The Toronto police have also warned that despite the key arrests that have been made, this fraud scheme is still going on, and is even proliferating.  It is thought that these other taxi drivers that are on the loose are acting independently, or are outwitting a close friend or family member that actually owns a taxi to let them use their vehicle in order to act as a real taxi driver.

My thoughts on this?

I have a few, and they are:

*With so many Canadians using taxis in the Toronto area, how on earth can a taxi cab driver have so many phony credit cards on hand that look like the real thing? Do these so-called taxi cab drivers print them on their own (which can be quite easily done), or do they operate as a much larger collective so that there are more phony cards that are available to them?

*Even if a phony card is returned, how can the customer not see that it is not their own, unique credit card?  Obviously, their name and or business is imprinted onto the original, so how can they not take notice that their name and/or business is not on the phony one?  I have to cut some slack here, because the phony taxi cab drivers did take a very special effort in order to take advantage of their customers when they were at their weakest in terms paying attention to the finer details of things.

So, this brings up another memory:  Back in the last decade, when I had my first business, I actually travelled a lot to the city (I did not have a full-time job at the time), and took the taxi many a time.  Back then, I had to actually give my credit card to the taxi driver, and from there, then he or she would swipe it on their portable reader.

Of course, I kept a close on eye on what they were doing, and always asked for a receipt.  But back then, credit card fraud was not so rampant as it is now, and there was a certain leap of faith that you could take.  But now, in the Ch-Town taxis, there credit card/debit swipers that are located on the back seat, directly in front of you, so that there is no driver intervention involved.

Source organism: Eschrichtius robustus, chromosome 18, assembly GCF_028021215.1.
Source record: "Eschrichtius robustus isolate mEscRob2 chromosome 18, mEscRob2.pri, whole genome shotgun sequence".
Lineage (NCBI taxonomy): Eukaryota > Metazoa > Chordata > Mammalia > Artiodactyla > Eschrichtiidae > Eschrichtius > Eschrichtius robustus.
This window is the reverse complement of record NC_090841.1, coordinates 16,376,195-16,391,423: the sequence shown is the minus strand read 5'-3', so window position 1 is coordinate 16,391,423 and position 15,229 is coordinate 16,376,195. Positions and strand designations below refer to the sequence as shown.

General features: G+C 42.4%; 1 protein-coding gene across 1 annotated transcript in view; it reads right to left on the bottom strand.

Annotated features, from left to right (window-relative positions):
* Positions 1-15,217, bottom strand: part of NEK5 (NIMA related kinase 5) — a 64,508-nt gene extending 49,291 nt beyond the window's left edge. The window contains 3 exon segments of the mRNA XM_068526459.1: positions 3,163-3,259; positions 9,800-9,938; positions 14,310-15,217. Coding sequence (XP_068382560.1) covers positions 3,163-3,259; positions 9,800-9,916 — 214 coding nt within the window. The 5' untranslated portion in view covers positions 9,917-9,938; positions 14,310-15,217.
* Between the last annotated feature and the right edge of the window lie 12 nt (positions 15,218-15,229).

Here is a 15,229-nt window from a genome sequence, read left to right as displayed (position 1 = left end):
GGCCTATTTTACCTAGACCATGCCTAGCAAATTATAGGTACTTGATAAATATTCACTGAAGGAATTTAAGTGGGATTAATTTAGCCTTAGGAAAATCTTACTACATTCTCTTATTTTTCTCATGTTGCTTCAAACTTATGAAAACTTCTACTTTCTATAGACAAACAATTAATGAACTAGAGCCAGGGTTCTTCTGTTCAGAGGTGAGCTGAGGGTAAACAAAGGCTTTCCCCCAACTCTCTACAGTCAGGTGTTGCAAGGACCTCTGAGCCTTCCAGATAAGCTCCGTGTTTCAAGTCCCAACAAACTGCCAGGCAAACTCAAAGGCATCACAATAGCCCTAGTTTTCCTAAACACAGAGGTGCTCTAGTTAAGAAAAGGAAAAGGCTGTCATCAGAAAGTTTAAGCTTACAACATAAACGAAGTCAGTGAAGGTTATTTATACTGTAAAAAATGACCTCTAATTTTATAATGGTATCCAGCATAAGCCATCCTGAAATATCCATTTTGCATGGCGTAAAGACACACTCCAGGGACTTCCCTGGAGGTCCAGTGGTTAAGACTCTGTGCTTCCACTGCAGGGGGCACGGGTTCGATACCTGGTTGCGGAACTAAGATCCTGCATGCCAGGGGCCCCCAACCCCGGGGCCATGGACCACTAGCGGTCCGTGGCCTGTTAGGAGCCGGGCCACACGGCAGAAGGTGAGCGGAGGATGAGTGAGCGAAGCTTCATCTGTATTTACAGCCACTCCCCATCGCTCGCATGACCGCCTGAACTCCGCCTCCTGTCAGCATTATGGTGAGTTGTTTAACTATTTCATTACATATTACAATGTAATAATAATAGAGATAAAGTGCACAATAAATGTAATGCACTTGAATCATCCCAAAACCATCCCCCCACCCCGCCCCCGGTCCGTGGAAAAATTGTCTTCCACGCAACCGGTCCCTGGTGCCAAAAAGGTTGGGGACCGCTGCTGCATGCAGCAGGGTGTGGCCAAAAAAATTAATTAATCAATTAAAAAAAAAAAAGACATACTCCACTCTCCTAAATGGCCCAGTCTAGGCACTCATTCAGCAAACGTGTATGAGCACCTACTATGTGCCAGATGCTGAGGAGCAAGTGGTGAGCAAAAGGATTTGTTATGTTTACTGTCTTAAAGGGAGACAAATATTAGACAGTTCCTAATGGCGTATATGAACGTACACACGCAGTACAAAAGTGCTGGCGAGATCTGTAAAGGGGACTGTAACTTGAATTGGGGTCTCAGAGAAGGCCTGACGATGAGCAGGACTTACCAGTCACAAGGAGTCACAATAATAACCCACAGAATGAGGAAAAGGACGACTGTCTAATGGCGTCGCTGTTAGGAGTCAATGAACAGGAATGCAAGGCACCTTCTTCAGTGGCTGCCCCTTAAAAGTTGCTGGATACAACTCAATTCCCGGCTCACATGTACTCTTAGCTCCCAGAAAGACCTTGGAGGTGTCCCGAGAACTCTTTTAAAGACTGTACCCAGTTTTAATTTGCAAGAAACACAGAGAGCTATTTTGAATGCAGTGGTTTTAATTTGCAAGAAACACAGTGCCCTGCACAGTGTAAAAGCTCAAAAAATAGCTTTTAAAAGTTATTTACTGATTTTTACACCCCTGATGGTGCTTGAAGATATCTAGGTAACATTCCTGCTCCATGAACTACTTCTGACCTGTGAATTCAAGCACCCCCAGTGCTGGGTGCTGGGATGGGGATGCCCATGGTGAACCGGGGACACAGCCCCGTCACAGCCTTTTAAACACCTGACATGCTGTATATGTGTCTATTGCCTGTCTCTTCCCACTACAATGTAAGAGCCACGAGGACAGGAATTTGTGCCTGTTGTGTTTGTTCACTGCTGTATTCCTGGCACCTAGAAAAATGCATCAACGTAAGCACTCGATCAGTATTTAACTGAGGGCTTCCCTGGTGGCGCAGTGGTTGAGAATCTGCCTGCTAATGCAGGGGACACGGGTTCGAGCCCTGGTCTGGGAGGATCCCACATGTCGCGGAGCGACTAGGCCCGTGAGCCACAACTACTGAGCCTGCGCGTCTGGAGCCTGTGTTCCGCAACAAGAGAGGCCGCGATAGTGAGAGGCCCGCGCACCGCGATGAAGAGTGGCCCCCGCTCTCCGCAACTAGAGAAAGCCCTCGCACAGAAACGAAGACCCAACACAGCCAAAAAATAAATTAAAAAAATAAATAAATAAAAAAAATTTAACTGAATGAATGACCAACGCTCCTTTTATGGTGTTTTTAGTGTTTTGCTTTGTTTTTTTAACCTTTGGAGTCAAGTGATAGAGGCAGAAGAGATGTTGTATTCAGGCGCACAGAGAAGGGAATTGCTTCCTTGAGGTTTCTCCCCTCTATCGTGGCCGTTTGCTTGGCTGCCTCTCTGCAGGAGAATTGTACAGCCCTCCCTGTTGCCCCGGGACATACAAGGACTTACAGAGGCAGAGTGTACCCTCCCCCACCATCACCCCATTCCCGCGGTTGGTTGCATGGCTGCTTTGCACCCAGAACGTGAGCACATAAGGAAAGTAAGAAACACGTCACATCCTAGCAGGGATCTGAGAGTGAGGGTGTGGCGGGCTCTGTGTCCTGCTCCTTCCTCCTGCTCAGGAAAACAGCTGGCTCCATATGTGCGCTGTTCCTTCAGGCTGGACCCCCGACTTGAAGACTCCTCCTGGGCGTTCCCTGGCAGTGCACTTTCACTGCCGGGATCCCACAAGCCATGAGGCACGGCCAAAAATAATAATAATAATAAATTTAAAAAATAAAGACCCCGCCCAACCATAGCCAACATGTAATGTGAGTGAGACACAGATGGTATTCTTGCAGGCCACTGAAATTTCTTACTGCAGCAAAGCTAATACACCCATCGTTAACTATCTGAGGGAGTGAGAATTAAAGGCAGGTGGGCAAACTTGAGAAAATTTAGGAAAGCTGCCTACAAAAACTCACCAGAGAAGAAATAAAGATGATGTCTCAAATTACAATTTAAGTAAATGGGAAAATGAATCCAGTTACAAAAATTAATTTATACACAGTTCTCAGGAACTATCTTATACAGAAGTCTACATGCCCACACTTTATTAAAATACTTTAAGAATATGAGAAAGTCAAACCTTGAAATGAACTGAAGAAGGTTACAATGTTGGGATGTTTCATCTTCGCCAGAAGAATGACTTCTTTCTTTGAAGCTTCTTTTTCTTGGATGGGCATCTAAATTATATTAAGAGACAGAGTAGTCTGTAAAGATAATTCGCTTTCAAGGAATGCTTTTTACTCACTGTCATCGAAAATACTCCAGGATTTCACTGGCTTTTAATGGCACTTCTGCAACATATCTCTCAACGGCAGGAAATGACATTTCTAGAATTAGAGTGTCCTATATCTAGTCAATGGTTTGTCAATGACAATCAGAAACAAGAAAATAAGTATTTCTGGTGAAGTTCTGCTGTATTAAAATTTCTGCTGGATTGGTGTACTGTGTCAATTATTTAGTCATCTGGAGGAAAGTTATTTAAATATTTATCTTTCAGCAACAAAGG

So, what can you do stay safe in situations like these?

*If possible, always pay with cash.  Of course, one never knows when they will need really need a taxi, bit it is always best on hand to have some cash on hand to pay for those commutes.

*Always pay with a credit card, never with a debit card.  With the former, if you become a victim of credit card fraud, you are losses are only limited to $50 under current law. With the latter, there is no limit.  If your whole bank account is drained, that all of that money is gone, and there is nothing that can be done about it.

*Always write down the cab number and the name of the taxi company whenever you ride in a cab.

*If there is no credit card or debit reader in the taxi, and you don’t have the cash, and taxi cab driver is demanding to have your card, immediately call the taxi company as well as the police.  Under no condition should you give your credit card or debit card to the cab driver if you do not feel comfortable in doing so.

*Never ever leave your credit card or debit card out of your site when paying your taxi fare.

*Also take note of the taxi can drivers’ number and jot that down as well.

*It is always a good rule of thumb to check your credit card activity online at least twice daily, to make sure that there is no fraudulent activity occurring. Remember, most phony activity first starts with small amounts, when you least expect it.

The above are just some general tips to keep in mind.  These apply even if you are taking a more specialized form of public transportation, such as Uber, limousine, etc.